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A lesson in homesteading with Connie Cao
By Connie Cao
Since moving into my own home, I’ve been curiously learning to grow my own fruit and veggies, making my own sourdough bread, kombucha, water kefir, and learning to preserve and dehydrate produce from my garden. I’ve taken up sewing and knitting, composting and DIY. In short, I’ve been dreaming of creating a little urban homestead. A place where we can learn to live in harmony with nature, and be self-sufficient in a slower and more simple, sustainable way of living.
It seems that the term homesteading originated from USA, derived from the 1862 Homestead Act, where 160-acre blocks of unsettled, public land were given as part of a program to encourage national expansion. Recipients of land were required to agree to cultivate and farm their land. After five years, a small registration fee would entitle them to ownership of that land.
Since then, homesteading has evolved to become a lifestyle of self-sufficiency. This translates to incorporating activities such as gardening, composting, raising animals, preserving and generally making and doing things yourself with less reliance on external sources. Such a way of living is a bit simpler and more intentional, honouring the seasons and gifts of nature.
I suppose I grew up in a household where my family practised many aspects of a slower, more sustainable way of living. My parents migrated from China to Australia in the late 1980s and brought with them traditional practices and ways of living that they experienced back overseas.
My mum cooked with mostly whole foods and made many dishes from scratch. She made her own pickled vegetables and preserved meats. My dad was really handy around the home and was always saving scrap wood just in case it could be repurposed into something useful a decade down the track. Together they were pretty much self-sufficient in a way that was inspired by old times.
When I moved out of home, I too was inspired by these ways. If you’ve ever been interested in picking up a few homesteading projects, here are some tips to get you started:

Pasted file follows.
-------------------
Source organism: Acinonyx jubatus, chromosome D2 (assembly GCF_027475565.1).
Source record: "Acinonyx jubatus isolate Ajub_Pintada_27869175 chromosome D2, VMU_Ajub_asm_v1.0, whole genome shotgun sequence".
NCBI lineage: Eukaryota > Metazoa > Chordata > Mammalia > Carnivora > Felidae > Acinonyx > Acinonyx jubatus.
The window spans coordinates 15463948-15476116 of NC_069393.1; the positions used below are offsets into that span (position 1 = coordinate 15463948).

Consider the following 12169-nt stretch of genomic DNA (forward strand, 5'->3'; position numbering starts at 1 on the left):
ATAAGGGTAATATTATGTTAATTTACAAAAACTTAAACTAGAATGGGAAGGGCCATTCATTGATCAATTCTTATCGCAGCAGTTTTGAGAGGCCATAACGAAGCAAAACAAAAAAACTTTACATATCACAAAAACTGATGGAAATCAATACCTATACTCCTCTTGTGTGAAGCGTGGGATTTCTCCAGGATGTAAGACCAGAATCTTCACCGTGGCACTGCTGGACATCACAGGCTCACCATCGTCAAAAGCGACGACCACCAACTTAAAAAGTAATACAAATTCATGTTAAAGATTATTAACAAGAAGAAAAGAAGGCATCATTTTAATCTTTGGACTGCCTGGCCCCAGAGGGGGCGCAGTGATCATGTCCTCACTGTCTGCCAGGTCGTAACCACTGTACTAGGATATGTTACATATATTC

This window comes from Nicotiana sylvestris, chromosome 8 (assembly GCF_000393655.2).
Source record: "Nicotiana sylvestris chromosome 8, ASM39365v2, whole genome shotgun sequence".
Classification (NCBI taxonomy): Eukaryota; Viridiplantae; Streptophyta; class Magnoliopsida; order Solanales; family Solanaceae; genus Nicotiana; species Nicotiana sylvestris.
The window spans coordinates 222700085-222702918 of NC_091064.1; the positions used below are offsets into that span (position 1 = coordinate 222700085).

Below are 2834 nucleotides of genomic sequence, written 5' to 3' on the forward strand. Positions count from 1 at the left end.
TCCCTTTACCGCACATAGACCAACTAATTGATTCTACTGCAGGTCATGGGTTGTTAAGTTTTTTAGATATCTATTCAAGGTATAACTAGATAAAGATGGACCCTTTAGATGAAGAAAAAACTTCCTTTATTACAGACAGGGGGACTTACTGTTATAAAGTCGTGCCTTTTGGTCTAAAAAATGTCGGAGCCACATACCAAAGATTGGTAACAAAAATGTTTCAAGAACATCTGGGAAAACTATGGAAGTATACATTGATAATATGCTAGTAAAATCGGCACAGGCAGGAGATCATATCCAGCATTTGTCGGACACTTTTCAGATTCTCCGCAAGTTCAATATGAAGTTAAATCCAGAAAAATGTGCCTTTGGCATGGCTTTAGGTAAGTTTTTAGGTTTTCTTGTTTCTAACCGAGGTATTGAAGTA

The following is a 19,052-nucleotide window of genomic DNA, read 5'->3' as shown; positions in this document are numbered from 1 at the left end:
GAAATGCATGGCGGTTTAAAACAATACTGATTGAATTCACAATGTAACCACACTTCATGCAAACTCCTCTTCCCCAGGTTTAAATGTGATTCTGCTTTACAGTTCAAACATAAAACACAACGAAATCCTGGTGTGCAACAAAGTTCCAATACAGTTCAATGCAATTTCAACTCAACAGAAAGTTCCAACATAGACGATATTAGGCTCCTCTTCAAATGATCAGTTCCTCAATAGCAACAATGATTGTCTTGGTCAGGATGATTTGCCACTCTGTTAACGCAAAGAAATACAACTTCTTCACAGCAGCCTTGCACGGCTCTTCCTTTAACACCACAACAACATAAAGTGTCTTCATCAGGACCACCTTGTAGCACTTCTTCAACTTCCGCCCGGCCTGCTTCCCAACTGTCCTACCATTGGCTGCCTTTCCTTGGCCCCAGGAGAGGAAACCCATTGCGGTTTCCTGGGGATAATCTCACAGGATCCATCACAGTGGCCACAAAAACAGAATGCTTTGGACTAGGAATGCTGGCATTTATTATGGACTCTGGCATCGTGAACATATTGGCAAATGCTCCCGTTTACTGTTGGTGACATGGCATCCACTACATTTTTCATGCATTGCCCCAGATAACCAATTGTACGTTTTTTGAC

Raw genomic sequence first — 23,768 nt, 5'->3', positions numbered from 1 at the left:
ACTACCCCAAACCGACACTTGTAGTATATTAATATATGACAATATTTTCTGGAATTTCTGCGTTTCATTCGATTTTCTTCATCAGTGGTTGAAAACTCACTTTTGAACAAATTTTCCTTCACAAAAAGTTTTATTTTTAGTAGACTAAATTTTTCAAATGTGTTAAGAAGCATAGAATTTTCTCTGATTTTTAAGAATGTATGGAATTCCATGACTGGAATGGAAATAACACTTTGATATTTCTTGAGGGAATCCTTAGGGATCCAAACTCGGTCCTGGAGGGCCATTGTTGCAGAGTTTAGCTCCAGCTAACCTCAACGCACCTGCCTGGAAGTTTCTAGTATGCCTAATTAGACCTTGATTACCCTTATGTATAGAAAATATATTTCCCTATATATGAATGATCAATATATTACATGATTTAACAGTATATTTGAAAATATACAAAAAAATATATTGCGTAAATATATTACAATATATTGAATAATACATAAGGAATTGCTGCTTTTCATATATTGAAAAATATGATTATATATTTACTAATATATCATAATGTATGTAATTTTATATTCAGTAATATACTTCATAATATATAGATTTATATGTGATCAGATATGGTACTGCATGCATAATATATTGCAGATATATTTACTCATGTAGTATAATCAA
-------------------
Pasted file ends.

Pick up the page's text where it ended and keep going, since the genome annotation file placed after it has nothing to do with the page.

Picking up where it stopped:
There are so many different areas you could begin your homesteading journey in, so it can definitely feel overwhelming to start. Choose an area you’re passionate about or most drawn to first, whether it be making your own soap, drying your own herbs, or learning to compost. You don’t have to do it all, and especially not all at once.
Lots of people enjoy beginning with growing their own food; and establishing a garden is a hugely beneficial activity. Gardening can both provide you with knowledge to grow your own food, but also additional intangible benefits such as improving your health through exercise, and mental wellbeing.
That said, gardening doesn’t have to be large-scale affair. If you’re on a smaller block or renting, considering growing in containers. Lots of veggies and even fruit trees do well in pots and a bonus is that you can transport them if you move. If you’re in an apartment, consider windowsill herbs or grow vertically on a balcony. You’d be surprised to see what you can fit in when you get creative with your use of space.
One of the biggest contributors to landfill waste is food scraps which can easily be diverted from the bin via composting. Anyone can compost and there are many composting systems to suit various living arrangements. Look into Bokashi bins for smaller spaces and download the ShareWaste app to connect with someone local who would be happy to accept your Bokashi waste.
The simple act of sorting your waste into separate bins can inspire a gentle daily reminder to be conscious of the things you consume and the waste they produce and motivate you to audit other areas of waste that goes into your landfill bin.
As wonderful as it would be to be truly self-sufficient, I do feel that engaging with and building a more resilient local community around you is just as important. A local community garden, or sustainability group is a fabulous way to connect with others and there are often plenty around. Chances are, members of the group will have similar interests. Surrounding yourself with like-minded people is hugely motivating and inspiring. Meeting up is a great chance to chat to others and learn from each other, make friends, and help each other out.
Being self-sufficient has a lot to do with DIY. Whether it be sewing and repairing your own clothes, learning to knit your own winter jumpers or making your own dried tea leaves from the garden. Consider picking up a DIY related hobby you’re interested in to learn at home.
There’s no such thing as the perfect homestead. The idea of homesteading is based more on lifestyle choices and should fit your personal circumstances. If you don’t have space to grow food, don’t fret. Consider joining a local food co-op or similar. These groups often offer direct-from-farm seasonal food and veg boxes so that you can support a local farm, or bulk-buy dried goods that are package-free. If you can’t stand the idea of sewing, but love making bread, you can always have a friend help you out in return for a fresh loaf of bread.
My personal homesteading journey is a continual one. I am perpetually learning through the projects I undertake to create a more self-sufficient, sustainable way of living. Through my curiosity, I’ve also become more confident, as you learn some incredibly practical skills for daily living. Connecting through nature has also given me a deeper, appreciation of this planet’s precious resources and helped our little household focus on eating seasonally. I hope you too, can experience some of the beauty of this way of living.
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